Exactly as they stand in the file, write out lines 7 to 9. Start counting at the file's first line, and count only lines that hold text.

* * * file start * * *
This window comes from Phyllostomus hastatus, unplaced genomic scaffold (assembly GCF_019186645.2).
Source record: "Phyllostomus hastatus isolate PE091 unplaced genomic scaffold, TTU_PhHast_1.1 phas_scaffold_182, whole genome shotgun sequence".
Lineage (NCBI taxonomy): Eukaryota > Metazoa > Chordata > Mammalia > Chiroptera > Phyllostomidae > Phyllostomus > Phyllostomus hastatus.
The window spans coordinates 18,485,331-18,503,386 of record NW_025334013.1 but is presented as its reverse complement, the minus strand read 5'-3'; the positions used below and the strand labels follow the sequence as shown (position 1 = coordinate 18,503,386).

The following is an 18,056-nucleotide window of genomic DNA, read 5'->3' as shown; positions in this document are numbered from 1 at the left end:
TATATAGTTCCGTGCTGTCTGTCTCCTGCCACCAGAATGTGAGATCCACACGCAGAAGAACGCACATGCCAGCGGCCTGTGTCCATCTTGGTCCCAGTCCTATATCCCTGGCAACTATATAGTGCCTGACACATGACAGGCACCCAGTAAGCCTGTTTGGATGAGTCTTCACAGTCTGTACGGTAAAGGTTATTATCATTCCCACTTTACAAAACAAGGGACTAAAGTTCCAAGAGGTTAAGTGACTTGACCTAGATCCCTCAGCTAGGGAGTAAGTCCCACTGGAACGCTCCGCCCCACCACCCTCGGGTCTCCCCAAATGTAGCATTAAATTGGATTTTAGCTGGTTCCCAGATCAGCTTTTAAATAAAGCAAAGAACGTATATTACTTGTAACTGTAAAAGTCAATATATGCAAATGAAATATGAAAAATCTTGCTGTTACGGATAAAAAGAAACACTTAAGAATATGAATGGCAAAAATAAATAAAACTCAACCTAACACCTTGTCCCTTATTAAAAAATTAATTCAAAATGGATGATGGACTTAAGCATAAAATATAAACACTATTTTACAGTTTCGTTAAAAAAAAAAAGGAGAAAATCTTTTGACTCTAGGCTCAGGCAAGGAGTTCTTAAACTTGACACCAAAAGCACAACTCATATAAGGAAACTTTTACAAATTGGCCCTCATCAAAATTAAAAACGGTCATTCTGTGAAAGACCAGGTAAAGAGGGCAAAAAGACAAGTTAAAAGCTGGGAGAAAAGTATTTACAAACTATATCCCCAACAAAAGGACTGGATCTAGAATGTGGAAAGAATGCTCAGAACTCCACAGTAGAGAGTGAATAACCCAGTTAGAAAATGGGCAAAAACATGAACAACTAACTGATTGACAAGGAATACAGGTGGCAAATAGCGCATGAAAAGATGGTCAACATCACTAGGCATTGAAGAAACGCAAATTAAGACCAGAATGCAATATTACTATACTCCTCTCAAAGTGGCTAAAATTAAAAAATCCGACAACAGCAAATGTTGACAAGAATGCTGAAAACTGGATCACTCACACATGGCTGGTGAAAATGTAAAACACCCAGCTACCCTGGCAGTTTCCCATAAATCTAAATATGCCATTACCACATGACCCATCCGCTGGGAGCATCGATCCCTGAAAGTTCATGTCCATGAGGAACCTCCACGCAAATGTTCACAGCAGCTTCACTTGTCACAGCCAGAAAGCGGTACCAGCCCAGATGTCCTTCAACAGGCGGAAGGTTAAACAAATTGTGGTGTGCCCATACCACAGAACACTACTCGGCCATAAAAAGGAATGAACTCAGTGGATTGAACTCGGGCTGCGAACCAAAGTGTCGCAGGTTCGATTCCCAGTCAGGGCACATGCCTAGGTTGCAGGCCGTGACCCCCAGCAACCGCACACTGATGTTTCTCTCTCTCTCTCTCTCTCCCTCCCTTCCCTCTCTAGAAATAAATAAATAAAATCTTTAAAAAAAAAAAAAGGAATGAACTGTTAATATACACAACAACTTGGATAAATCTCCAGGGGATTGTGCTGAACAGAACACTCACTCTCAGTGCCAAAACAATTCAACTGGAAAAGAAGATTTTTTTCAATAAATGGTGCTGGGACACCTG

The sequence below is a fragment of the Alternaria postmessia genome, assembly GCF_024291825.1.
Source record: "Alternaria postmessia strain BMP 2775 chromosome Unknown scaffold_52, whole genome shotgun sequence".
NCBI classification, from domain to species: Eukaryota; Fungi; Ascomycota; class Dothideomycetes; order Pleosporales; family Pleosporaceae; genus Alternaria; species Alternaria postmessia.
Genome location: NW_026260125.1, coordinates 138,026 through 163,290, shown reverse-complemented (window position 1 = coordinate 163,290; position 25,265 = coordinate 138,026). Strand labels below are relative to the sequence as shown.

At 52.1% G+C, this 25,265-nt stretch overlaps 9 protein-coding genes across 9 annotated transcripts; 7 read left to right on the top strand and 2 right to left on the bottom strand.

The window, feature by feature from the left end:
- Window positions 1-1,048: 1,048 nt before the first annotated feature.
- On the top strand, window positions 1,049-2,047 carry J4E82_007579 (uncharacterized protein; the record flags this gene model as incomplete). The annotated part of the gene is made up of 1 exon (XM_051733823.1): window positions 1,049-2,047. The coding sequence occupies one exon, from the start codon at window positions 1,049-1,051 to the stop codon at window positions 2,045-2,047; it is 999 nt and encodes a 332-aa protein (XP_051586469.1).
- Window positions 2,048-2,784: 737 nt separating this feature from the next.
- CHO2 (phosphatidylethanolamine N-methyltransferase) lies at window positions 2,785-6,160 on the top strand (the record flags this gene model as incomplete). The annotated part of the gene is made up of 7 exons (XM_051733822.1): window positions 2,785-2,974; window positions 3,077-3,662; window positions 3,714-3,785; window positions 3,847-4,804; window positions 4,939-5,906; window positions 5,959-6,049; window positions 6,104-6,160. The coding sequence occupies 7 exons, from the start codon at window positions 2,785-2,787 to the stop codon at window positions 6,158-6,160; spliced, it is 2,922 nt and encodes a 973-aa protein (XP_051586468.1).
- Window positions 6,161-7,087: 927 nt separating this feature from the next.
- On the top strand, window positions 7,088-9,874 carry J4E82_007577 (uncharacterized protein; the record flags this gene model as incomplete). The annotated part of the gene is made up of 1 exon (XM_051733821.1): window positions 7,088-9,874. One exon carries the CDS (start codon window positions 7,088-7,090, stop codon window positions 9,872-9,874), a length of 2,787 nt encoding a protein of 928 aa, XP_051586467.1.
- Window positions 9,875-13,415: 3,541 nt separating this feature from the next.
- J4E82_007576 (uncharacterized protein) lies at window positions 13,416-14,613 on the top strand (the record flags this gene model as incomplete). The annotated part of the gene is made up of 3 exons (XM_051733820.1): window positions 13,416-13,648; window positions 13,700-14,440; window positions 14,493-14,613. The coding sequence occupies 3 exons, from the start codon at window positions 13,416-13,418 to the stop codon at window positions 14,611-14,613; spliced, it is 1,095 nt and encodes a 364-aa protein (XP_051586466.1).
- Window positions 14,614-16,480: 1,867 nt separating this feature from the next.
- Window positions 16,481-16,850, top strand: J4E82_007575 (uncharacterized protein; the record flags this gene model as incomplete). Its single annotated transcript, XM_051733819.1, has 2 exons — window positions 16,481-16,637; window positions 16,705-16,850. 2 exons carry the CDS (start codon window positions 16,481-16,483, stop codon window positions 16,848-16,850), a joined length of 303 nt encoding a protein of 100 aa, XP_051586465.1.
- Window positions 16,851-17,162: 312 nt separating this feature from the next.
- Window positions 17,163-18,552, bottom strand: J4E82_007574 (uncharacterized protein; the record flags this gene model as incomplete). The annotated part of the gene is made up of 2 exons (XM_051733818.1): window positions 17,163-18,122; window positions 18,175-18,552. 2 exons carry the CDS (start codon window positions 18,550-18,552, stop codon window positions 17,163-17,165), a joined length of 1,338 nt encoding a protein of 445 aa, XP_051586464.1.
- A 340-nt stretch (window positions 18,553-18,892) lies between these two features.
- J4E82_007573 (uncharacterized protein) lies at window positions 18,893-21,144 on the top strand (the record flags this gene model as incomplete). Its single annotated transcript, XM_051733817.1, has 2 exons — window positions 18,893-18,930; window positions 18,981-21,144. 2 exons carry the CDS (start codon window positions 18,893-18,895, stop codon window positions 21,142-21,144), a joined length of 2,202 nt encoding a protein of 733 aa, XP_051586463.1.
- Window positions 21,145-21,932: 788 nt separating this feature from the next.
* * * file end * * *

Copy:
The sequence below is a fragment of the Alternaria postmessia genome, assembly GCF_024291825.1.
Source record: "Alternaria postmessia strain BMP 2775 chromosome Unknown scaffold_52, whole genome shotgun sequence".
NCBI classification, from domain to species: Eukaryota; Fungi; Ascomycota; class Dothideomycetes; order Pleosporales; family Pleosporaceae; genus Alternaria; species Alternaria postmessia.